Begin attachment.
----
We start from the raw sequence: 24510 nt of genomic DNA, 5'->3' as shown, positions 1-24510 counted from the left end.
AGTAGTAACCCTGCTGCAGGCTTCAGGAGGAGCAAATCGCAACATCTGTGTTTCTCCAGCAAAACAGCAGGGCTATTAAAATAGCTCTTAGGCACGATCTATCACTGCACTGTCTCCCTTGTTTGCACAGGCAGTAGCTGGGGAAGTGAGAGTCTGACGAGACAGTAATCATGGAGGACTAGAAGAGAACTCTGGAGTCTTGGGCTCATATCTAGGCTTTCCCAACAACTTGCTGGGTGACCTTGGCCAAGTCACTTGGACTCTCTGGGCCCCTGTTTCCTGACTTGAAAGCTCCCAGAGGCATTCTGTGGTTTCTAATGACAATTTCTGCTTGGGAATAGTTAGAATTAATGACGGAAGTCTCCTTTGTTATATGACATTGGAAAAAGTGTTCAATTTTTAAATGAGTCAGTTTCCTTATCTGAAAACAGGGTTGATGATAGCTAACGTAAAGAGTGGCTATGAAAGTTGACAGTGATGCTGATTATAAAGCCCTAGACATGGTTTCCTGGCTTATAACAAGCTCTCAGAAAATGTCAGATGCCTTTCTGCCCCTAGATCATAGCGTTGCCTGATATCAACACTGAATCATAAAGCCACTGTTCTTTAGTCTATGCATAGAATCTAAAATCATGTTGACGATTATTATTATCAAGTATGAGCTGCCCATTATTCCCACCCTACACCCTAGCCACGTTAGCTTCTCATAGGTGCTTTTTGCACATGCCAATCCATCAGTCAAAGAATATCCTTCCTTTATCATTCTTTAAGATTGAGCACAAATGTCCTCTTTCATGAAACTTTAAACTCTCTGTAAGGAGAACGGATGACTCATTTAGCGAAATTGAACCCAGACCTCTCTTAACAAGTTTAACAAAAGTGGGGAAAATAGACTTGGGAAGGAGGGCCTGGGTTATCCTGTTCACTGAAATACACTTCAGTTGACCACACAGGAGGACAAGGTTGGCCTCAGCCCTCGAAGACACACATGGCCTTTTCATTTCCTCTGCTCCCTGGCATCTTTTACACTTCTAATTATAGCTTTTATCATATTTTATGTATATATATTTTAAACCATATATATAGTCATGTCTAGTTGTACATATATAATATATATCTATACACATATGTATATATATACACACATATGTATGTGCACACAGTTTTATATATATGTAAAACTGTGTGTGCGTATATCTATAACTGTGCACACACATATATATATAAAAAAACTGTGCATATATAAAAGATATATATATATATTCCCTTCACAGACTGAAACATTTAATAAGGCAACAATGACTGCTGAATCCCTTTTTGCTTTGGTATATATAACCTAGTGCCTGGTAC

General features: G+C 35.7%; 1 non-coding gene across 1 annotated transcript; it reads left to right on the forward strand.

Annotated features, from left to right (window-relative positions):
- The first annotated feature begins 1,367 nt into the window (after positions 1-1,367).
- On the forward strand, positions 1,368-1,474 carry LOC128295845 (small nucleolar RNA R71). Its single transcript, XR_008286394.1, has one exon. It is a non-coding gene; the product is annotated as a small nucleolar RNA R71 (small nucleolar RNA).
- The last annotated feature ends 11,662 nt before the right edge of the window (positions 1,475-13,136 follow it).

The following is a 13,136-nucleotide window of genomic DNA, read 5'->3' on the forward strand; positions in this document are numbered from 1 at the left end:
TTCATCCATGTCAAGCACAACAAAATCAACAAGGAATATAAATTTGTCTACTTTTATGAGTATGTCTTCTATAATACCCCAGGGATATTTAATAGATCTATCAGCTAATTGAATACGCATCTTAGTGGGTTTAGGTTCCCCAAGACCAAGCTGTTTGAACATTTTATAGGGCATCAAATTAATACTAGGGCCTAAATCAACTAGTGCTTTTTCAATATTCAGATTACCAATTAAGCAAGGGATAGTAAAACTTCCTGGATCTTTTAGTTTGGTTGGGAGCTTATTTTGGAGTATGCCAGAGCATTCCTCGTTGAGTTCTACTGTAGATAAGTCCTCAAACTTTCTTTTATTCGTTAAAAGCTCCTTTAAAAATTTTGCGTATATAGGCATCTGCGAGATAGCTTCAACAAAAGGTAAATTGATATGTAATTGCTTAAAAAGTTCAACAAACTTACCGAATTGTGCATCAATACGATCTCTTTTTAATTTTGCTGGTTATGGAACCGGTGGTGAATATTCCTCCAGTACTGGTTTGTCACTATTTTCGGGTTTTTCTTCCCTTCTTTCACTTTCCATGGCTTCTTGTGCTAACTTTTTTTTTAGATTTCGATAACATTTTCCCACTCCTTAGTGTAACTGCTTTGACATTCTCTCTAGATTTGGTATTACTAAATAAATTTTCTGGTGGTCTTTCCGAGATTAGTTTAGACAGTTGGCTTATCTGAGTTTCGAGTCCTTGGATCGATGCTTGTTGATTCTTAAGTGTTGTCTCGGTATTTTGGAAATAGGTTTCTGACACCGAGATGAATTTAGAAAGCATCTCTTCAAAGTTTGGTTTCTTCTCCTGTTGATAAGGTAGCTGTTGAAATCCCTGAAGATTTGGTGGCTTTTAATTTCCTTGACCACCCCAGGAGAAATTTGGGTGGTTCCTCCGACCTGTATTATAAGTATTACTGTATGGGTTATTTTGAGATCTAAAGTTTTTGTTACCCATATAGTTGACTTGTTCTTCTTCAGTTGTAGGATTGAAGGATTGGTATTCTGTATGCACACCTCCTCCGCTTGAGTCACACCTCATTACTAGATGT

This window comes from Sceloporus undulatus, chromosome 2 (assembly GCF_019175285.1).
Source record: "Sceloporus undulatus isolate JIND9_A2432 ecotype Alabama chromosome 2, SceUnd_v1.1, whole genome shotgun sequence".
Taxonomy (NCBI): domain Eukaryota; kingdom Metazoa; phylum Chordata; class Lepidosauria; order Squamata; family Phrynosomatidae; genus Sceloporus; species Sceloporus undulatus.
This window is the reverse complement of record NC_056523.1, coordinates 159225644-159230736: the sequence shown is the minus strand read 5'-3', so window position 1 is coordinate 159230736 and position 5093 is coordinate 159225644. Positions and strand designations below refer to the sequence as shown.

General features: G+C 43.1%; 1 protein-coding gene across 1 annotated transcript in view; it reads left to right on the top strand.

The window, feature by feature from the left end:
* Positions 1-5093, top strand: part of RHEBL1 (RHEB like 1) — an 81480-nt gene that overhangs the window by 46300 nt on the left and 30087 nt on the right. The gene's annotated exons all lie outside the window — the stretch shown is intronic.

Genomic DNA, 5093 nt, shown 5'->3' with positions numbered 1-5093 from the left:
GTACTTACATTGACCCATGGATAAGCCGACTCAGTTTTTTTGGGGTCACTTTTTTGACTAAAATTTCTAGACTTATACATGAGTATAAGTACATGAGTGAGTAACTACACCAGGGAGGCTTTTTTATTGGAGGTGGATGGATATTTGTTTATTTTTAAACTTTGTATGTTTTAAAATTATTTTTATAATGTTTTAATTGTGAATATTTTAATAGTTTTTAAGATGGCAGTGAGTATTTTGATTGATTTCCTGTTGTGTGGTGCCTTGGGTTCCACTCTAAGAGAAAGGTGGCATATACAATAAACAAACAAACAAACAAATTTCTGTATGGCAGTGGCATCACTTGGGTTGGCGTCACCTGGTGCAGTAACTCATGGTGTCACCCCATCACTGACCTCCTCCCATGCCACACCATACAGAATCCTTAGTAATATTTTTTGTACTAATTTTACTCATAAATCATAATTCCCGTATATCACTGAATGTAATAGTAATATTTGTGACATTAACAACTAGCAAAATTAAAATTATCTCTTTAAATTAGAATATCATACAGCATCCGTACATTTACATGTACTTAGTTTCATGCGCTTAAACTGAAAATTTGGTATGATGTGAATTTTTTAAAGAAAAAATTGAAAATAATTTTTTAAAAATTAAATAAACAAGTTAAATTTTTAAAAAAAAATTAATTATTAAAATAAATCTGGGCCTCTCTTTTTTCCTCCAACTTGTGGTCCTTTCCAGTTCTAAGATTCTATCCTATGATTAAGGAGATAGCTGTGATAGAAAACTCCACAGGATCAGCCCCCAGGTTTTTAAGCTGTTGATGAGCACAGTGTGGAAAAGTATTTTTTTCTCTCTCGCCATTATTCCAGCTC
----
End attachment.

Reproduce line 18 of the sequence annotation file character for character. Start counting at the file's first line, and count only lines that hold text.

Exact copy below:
GTACTTACATTGACCCATGGATAAGCCGACTCAGTTTTTTTGGGGTCACTTTTTTGACTAAAATTTCTAGACTTATACATGAGTATAAGTACATGAGTGAGTAACTACACCAGGGAGGCTTTTTTATTGGAGGTGGATGGATATTTGTTTATTTTTAAACTTTGTATGTTTTAAAATTATTTTTATAATGTTTTAATTGTGAATATTTTAATAGTTTTTAAGATGGCAGTGAGTATTTTGATTGATTTCCTGTTGTGTGGTGCCTTGGGTTCCACTCTAAGAGAAAGGTGGCATATACAATAAACAAACAAACAAACAAATTTCTGTATGGCAGTGGCATCACTTGGGTTGGCGTCACCTGGTGCAGTAACTCATGGTGTCACCCCATCACTGACCTCCTCCCATGCCACACCATACAGAATCCTTAGTAATATTTTTTGTACTAATTTTACTCATAAATCATAATTCCCGTATATCACTGAATGTAATAGTAATATTTGTGACATTAACAACTAGCAAAATTAAAATTATCTCTTTAAATTAGAATATCATACAGCATCCGTACATTTACATGTACTTAGTTTCATGCGCTTAAACTGAAAATTTGGTATGATGTGAATTTTTTAAAGAAAAAATTGAAAATAATTTTTTAAAAATTAAATAAACAAGTTAAATTTTTAAAAAAAAATTAATTATTAAAATAAATCTGGGCCTCTCTTTTTTCCTCCAACTTGTGGTCCTTTCCAGTTCTAAGATTCTATCCTATGATTAAGGAGATAGCTGTGATAGAAAACTCCACAGGATCAGCCCCCAGGTTTTTAAGCTGTTGATGAGCACAGTGTGGAAAAGTATTTTTTTCTCTCTCGCCATTATTCCAGCTC